PITTSFIELD, Mass. — Gov. Charlie Baker is looking to curb a housing crisis in the Boston metro area through his Housing Choice Initiative.
But the program will be used little, if at all, in the Berkshires where the issue isn't so much the need for new housing but for rehabilitation of older housing. But this area does rely heavily on such programs as MassWorks, Parkland Acquisitions and Renovations for Communities, and the state Department of Transportation's capital and Complete Streets programs. Language in the Housing Choice Initiative puts the Berkshires at a disadvantage for those.
Those grant programs are competitive among communities across the state. The Baker administration is now saying that should a community participate in the Housing Choice Initiative program, it would receive "bonus points" on its application for those other programs.
"We are not going to change the desire of the Baker administration to develop a funding mechanism to build housing in the eastern part of the state. We just want to make sure we are not penalized," Pittsfield's Department of Community Development Director Deanna Ruffer told the Berkshire Regional Planning Commission's Regional Issues Committee.
"The program is already based upon inequities. Take out that bonus and then we'll be quiet."
Rents, particularly in the Boston area, have been skyrocketing. Baker's program incentivizes community to construct new housing units with a goal of creating 135,000 new units by 2025. Communities can receive designation as a housing choice community which will open them up for technical assistance grants for planning, zoning, and infrastructure to promote housing developments.
BRPC says that's all well and good, and recognizes the housing issues. But in the Berkshires, the population is declining and there are adequate levels of housing now.
But, the housing stock is aged and needs repair. BRPC said a bigger need here would be for a program to help with housing renovation projects, which this one doesn't address.
"Oftentimes when things are generated in Boston they have good intentions capture a good portion of the state but we here in Berkshire County have our own set of real-time challenges and this legislation doesn't touch that," said New Marlborough representative James Mullen.
BRPC is now writing a letter requesting changes to the program not so much to address the Berkshires' need, but more focused on removing those bonus points so that the Berkshires doesn't lose competitiveness in grant programs that do address local needs.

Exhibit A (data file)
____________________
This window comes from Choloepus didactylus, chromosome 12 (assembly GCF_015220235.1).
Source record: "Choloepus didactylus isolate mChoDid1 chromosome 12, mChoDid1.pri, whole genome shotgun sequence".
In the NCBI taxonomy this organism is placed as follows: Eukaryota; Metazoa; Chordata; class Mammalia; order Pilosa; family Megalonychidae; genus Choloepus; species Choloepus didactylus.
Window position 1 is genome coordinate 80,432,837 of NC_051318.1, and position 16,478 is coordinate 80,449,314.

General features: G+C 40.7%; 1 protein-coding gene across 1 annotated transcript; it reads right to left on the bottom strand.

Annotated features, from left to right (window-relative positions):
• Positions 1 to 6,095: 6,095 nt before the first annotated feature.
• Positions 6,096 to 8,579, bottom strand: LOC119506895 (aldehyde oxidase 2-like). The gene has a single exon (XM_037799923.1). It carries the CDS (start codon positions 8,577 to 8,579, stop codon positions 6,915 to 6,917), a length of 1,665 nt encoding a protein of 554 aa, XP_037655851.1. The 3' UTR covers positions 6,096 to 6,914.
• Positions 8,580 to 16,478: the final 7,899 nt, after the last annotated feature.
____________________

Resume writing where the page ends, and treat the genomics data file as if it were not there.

The program is coupled with a piece of legislation that BRPC does see as potentially helpful. The proposed rewritten law looks to increase the tools a city or town has to permit housing projects through zoning and drops the threshold for housing-related bylaw changes to receive approval.
"It is a piece of legislation that has the potential to benefit every single community in the Commonwealth," Ruffer said.
Zoning laws tend to be an issue state lawmakers don't take up. It can get complicated and detailed. For years comprehensive land-use legislation has been talked about but never taken on in earnest.
The Housing Choice Initiative has led to a focus on the zoning for housing-related projects and updating is welcomed from local planners. Ruffer said taking small chunks of zoning to be updated at a time may prove to be a better way of overhauling all of the laws than trying a comprehensive take all at once
BRPC Executive Director Nathaniel Karns suggested the organization write to lawmakers in support of the legislation, but at the same time urge them to continue with other zoning issues as well. Karns fears that address those outdated land use regulations will go into a "deep freeze" should this legislation pass.
"This is widely applied legislation that will benefit a lot of people. Let's work on more of that," Pittsfield representative Sheila Irvin said.
Williamstown representative Andrew Groff pointed out somewhat of a flaw in the language he felt could open towns up to challenges, which BRPC is also looking to be clarified in the language.
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Q&A: Pothier Tickled Pink To Still Be Wearing Blue
By Stephen DravisiBerkshires.com Sports
DALTON, Mass. — After 3,000 games and tens of thousands of judgment calls, Rich Pothier is a fixture on Berkshire County baseball diamonds and a walking advertisement for the recruitment of young umpires.
Moments before stepping behind the plate for his milestone 3,000th career game on Saturday, Pothier sounded as enthusiastic as ever and not the least surprised that career has lasted this long.
"Strangely enough, yes," Pothier said when asked whether he thought he would be umpiring well into his fifth decade. "Because I've loved it right from the first day I did it. I could envision myself doing it.
"I didn't have any talent as a baseball player, but I loved being out on the baseball field, and I found that I have an aptitude for doing this. I love doing it. So, it's the best of both worlds.
The Oct. 13 event at Mashpee's Willowbend Country Club on Cape Cod still will be marked by pride and gratitude as 30 celebrities help Soares raise funds to help homeless and disabled vets through the Cape & Islands Veterans Outreach Center.
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The presentation was made by Art McConnell, former governor and club member of the Lions Club District 33Y in Dalton to Jack Henault, director of supply chain and clinical engineering at Berkshire Medical Center.
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